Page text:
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South Florida Pest and Disease Hotline
March 16, 2023
Scouting Report
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Special Alerts
Thrips parvispinus

East Coast: Current Thrips parvispinus levels range from low to high in bell pepper fields depending on farm location. It seems that infestation levels depend on neighboring crop conditions too. Populations remain high in certain areas, although not as high as originally seen last fall at the location of first detection. In heavily infested pepper fields, as many as 8 adults per bloom were observed. Immatures on fruits were also reported. Population levels are still very low in inland Palm Beach and Martin Counties.

SW Florida: Pepper, eggplant, tomato, and potato fields are being scouted. T. parvispinus has not been found on these crops yet, however the pest has been reported in an ornamental nursery.

Homestead: Dr. Dakshina Seal, entomologist with UF/IFAS TREC reports T. parvispinus in very low numbers, 0-4 per 20 leaves in peppers and beans.

If you suspect T. parvispinus in your crop, please contact Anna Meszaros: ameszaros@ufl.edu or Craig Frey: craigfrey@ufl.edu for sampling and confirmation.
 
Thrips parvispinus: Identification and Damage
Environmental Effects
Environmental effects on crops

The dry and warm weather has impacted crops across south Florida and Pam Roberts, plant pathologist with UF/IFAS, indicates more abiotic damage will be expected due to recent high winds.

On the East Coast, sun scald on pepper is a major concern as it has been sunny with temperatures reaching 90. Some sun shade has being applied. Getting pepper transplants and cucumber established in this weather has been challenging. Blossom end rot is also common. Potential solutions to reduce BER include reducing rapid growth during flowering through N reductions and maintaining consistent soil moisture to increase calcium update and reduce crop stress.

In the Homestead area, the hot dry weather has increased insect pressure and accelerated crop maturity to the point that farms have a hard time picking crops on time and keeping crops irrigated. Significant increase in all the dry weather related pests such as mites along with sun scald. Sun scald is a significant problem in many crops such as green bean, tomato, eggplants, and pepper. Bad pollination problems are also increasing especially in squash. A positive thing about the dry weather is that disease development has slowed down, according to Qingren Wang, commercial vegetable extension agent in Miami Dade County.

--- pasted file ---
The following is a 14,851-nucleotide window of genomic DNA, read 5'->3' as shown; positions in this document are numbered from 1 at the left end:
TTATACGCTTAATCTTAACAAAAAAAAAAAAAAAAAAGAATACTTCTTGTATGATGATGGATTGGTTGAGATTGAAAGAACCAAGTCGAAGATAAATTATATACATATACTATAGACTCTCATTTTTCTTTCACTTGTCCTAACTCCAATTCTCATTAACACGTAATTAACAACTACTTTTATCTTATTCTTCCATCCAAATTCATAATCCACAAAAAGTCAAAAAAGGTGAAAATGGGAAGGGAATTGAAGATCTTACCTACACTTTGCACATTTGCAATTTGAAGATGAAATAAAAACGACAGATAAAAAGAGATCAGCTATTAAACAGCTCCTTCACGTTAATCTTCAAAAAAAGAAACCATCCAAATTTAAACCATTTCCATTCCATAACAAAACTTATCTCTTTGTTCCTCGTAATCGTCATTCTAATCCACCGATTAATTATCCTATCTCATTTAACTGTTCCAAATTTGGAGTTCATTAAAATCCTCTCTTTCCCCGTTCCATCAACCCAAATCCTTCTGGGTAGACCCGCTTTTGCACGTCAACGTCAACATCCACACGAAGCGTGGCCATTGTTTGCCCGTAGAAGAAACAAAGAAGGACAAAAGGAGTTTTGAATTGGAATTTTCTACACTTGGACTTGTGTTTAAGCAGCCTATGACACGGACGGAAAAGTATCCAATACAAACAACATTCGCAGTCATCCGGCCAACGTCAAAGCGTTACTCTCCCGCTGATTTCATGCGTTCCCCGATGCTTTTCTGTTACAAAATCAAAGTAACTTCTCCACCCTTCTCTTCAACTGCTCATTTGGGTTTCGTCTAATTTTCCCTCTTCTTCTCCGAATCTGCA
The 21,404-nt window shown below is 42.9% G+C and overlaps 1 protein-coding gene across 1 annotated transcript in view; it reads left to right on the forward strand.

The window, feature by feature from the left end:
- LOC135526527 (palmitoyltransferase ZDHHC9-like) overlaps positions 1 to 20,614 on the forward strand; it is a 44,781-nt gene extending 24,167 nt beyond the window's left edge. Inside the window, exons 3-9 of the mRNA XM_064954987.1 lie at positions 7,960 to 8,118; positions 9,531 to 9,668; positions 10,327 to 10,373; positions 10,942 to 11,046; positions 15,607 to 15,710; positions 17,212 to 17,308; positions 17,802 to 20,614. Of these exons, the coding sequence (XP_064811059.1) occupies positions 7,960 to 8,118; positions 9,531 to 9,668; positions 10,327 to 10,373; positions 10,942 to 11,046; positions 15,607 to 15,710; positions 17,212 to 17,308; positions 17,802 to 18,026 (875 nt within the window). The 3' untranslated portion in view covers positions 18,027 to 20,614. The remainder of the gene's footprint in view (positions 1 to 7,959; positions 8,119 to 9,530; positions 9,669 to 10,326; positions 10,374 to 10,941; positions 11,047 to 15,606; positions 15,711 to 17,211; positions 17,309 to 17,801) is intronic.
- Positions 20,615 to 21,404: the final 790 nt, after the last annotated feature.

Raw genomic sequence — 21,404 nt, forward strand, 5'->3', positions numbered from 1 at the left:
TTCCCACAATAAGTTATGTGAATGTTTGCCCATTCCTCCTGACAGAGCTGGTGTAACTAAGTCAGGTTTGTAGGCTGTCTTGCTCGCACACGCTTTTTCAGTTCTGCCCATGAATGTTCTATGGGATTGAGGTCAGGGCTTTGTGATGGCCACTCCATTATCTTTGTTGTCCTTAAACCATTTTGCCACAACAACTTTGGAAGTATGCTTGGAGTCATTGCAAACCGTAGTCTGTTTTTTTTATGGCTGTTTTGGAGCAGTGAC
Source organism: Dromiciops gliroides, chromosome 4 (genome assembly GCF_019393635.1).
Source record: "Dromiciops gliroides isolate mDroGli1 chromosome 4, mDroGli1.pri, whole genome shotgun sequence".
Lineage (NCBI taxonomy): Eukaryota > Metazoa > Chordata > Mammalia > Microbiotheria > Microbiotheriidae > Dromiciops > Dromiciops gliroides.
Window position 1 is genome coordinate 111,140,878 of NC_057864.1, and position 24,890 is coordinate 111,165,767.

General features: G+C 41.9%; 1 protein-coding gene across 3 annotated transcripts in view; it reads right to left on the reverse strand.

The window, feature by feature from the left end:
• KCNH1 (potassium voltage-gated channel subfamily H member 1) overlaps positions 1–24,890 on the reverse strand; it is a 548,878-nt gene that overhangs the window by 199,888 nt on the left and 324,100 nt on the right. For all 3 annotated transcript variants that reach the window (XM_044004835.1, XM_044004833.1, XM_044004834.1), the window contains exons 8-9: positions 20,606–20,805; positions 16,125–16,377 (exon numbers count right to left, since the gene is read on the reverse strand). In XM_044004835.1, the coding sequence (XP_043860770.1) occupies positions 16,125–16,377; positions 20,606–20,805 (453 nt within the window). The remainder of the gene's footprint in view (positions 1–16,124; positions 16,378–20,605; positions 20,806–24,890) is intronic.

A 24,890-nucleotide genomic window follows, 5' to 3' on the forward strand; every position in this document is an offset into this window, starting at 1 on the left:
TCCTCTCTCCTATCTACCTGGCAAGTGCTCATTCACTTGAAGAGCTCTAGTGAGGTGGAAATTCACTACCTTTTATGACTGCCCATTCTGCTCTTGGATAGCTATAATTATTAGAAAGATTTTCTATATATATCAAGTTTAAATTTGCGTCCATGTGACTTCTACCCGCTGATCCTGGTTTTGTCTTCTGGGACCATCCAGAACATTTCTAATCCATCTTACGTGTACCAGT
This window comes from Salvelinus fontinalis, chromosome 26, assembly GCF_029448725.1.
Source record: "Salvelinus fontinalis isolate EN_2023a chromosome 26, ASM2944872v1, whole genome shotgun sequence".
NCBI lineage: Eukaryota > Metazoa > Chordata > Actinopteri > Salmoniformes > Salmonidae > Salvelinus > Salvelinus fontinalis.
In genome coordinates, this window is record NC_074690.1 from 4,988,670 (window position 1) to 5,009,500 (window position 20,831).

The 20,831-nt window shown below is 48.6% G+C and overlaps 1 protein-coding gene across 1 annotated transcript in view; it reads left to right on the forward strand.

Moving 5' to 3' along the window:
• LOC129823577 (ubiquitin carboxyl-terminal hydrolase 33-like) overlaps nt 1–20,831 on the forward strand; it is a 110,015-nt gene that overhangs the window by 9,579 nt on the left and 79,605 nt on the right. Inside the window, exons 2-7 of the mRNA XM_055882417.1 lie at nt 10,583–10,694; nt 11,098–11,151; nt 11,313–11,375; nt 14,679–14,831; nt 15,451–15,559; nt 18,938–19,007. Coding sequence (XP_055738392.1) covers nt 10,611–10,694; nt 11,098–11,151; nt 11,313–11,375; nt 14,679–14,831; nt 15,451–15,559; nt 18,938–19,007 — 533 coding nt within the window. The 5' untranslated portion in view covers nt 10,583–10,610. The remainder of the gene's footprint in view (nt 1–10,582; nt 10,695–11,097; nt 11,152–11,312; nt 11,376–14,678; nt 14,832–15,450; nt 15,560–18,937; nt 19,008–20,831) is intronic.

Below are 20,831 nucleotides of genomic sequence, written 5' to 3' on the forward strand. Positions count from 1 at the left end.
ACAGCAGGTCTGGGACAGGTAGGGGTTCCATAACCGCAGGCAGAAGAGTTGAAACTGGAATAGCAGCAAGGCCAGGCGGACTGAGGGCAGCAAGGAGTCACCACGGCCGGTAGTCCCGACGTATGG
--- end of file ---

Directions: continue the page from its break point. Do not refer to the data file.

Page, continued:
Pests
Whiteflies

SW Florida: Scouts report whiteflies in SW FL in higher than normal levels. In some areas adults are present on all crops. In many places whitefly nymphs are starting to build and become high enough to create sooty mold.

EAA: Whitefly population levels are moderate on beans from area to area, but expected to increase with dry weather continuing.

East coast: Whitefly population levels are moderate on beans from area to area, but expected to increase with dry weather continuing. Whitefly pressure has also picked up on mature tomatoes.

Homestead: Dr. Dak Seal, entomologist with UF/IFAS TREC reports high whitefly populations on all crops. Scouts are also reporting increasing whitefly pressure in bean, tomato, squash, and brassica fields with silverleaf symptoms showing on squash.

Click here for virus reports.
Whiteflies: Management
Thrips

SW Florida: Thrips numbers are increasing in pepper, tomato, eggplant, and beans as expected for this time of year. Florida flower thrips are the most common species but some melon thrips also can be found in pepper fields.

EAA: Thrips pressure is increasing in snap beans but overall it’s still at a relatively low level.

East coast: Thrips pressure varies from low to high depending on crop and location. Population levels are increasing as expected at this time of the year in pepper, tomato, eggplant, and snap bean fields. In certain areas thrips numbers increased from 0-5 to 1-50 adults per bloom.

Homestead: Thrips are present on all vegetable crops and increasing to severe levels. Bean crops are reported to be under extreme pressure by multiple pests including melon thrips and western flower thrips. Thrips infestations on eggplants are also severe and fairly noticeable on tomato fields.
Click here for virus reports.
Thrips: ID and Management
Asian Bean Thrips

SW Florida: Scouts started seeing both immatures and adults in bean fields.

EAA: Asian bean thrips populations are at low to medium levels and increasing.